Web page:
John Barnes Chance – Variations On A Korean Folk Song (arr. for 2 pianos) with sheet music
John Barnes Chance
John Barnes Chance (1932-1972) was born in Beaumont, Texas on November 20, 1932. He studied composition at the University of Texas at Austin with Clifton Williams.
He worked as a timpanist for the Austin Symphony Orchestra and as an arranger for military bands. Chance had a small group of friends that included Patricia Weaver, Linda Riley and P.L. Smith. Barnes Chance married Patricia and Smith married Linda. Eventually both marriages failed. Chance married Linda, stepfather to the two children she had had from her previous marriage. He never had children of his own.
During his military service between 1958 and 1959 he was in the Korean capital Seoul with the military band of the US Eighth Army. Fascinated by a folk melody, he composes “Variations on a Korean Folk Song” for band.
His works include “Incantation and Dance” composed in 1960, “Introduction and Capriccio” from 1966 for piano and wind instruments, and “Blue Lake Overture” composed in 1971.
From 1966 Chance taught at the University of Kentucky, reaching the chair of theory and composition in 1971, which he held until his unfortunate death. His main works are for symphonic band, using a conservative style.
The “Symphony No. 2 for wind and percussion” was completed in 1972. It is based on an earlier work, the “Symphony for Winds” written while he was living in Greensboro in 1962.
While he was in Lexington, the Northwest Music Center of North Dakota asked him for a work for band Chance added a slow section and a coda to his previous work completing his previous parts. He unfortunately he couldn’t live long enough to hear his interpretation.
This is a monothematic work based on a four-note motif that seems to announce the tragic end of the composer himself, On August 16, 1972, he was at his home in Lexington cleaning a shop he had in his garden when one of his metallic sticks touched a misplaced 200-volt wire from an electrified fence he had to confine his dogs.
Barnes Chance was an electronics hobbyist and had built that fence. His contact with the wet ground produced an electric shock, which electrocuted him, dying shortly after at Central Baptist Hospital of cardiac arrest. He left his wife Linda and his two sons, a widow.
John Barnes Chance is considered an extremely important figure in the world of wind ensembles. After being selected as one of 12 winners of the Ford Young Composers Project in 1960, Chance was able to work with the Greensboro, North Carolina School District under the direct supervision of ABA member Herbert Hazelman.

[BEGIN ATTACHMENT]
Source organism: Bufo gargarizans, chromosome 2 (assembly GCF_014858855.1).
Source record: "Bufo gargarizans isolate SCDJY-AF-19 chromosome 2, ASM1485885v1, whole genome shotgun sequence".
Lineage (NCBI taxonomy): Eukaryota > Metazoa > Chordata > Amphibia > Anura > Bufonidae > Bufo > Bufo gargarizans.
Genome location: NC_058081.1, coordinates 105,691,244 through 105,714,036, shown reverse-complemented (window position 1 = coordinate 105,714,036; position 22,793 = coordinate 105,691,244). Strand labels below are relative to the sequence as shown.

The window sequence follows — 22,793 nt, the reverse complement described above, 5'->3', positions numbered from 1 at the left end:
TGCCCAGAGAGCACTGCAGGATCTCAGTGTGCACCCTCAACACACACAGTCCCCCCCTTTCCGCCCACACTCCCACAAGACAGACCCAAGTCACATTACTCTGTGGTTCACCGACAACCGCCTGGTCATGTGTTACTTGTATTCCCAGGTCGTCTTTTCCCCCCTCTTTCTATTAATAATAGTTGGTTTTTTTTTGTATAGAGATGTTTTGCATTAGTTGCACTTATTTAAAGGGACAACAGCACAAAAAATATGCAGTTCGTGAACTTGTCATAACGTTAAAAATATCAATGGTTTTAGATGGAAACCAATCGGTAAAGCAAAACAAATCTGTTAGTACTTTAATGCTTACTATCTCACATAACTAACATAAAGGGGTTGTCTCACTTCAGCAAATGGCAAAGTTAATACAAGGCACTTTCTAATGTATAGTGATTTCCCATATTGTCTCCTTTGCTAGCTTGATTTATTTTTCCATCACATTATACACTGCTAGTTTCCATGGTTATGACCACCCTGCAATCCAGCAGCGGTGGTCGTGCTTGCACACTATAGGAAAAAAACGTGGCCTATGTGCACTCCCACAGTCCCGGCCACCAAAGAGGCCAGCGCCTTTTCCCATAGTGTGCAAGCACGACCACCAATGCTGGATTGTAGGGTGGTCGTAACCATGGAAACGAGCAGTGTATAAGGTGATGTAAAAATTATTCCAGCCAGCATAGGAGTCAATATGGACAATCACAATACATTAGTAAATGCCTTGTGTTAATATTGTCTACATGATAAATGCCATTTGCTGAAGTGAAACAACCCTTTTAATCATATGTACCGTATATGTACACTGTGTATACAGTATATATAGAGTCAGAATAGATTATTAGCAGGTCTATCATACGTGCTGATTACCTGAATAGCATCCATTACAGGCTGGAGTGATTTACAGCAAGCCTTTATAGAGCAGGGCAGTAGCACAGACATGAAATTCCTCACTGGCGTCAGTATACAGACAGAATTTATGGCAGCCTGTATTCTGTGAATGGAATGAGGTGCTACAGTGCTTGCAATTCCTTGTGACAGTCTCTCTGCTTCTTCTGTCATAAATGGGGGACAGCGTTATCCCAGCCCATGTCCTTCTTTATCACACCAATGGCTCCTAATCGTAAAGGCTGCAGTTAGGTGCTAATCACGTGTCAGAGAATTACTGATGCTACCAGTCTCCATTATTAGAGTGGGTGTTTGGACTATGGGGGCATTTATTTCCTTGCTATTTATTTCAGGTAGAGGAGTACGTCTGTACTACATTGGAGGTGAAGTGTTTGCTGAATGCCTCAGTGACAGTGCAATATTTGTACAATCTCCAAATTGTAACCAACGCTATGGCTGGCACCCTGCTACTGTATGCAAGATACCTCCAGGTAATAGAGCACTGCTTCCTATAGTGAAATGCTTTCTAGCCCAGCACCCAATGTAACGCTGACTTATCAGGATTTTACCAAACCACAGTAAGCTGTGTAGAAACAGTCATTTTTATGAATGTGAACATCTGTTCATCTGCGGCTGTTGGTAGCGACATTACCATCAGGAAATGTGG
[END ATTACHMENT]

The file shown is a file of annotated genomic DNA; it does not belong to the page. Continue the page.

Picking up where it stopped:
In Greensboro, Chance was able to understand the limitations of high school students and was later able to compose for them. One of his first major wind ensemble compositions, Incantation and Dance, was composed and performed during his residency with Greensboro (now Grimsley) Senior High School.
Due to Chance’s obligations to work with the entire district, he had to write music for many different grade levels. Chance wrote thoughtful and involved music for the percussion sections, which is something most songwriters wouldn’t do at the time. Due to his contributions to the writing of more involved percussion music, more composers began to follow in his footsteps.
One of the reasons Chance made such an impression on the students he mentored, directed, and composed was his ability to take an interest in what the students wanted to learn.
After his tenure in Greensboro, Chance discovered that his earlier thoughts about just being a songwriter had changed and that he was interested in becoming a music educator.
Symphony No. 1, orchestra (1956) Overture to a Fairy Tale, orchestra (1957) Credo, trumpet and piano (1959) Incantation and Dance, concert band (premiered 11/16/1960; originally titled Nocturne and Dance) Fiesta!, orchestra (premiered 12/7/1961); transcribed for concert band by Herbert Hazelman (premiered 5/15/1975) Satiric Suite, string orchestra (premiered 3/23/1961) Blessed are They that Mourn, from Biblical text, chorus, horn, strings, and percussion (premiered 12/8/1960) The Noiseless, Patient Spider, text from Walt Whitman, female choir and flutes (1961) Alleluia, mixed chorus and concert band (premiered 3/1/1962) 3 Songs, text e. e. cummings, soprano, flute, and piano (1962) Ballad and March, on American traditional texts, mixed chorus and concert band (premiered 4/19/1961) Introduction and Capriccio, wind ensemble with piano (premiered 3/23/1961) Variations on a Korean Folk Song, concert band (premiered 3/11/1966); transcribed for orchestra by Robert Longfield (2006) Kyrie and Alleluia, chorus and orchestra (1967) Blue Lake Overture, concert band (1971) Elegy, concert band (1972), transcribed for orchestra by D. Wilson Ochoa (1997) Symphony No. 2, wind ensemble (1972) - (Allegro Energico movement premiered 11/15/1961) Burletta, a chromatic piece Overture to a Musical Comedy, concert band (premiered 5/23/1962) (published 1997 with slight title change: Overture for a Musical Comedy) WGOOM March, concert band (premiered 1/12/1961) (incorporated into Overture To A Musical Comedy 1962) Let Not Your Heart Be Troubled, (written in Greensboro) Concerto for Trumpet and Band, (written and premiered in 1972 as a joint commission between Doc Severinsen and Charles Forque)
Carol Owens Awards in Composition (1957)
American Bandmasters Association’s Ostwald Award (1966)
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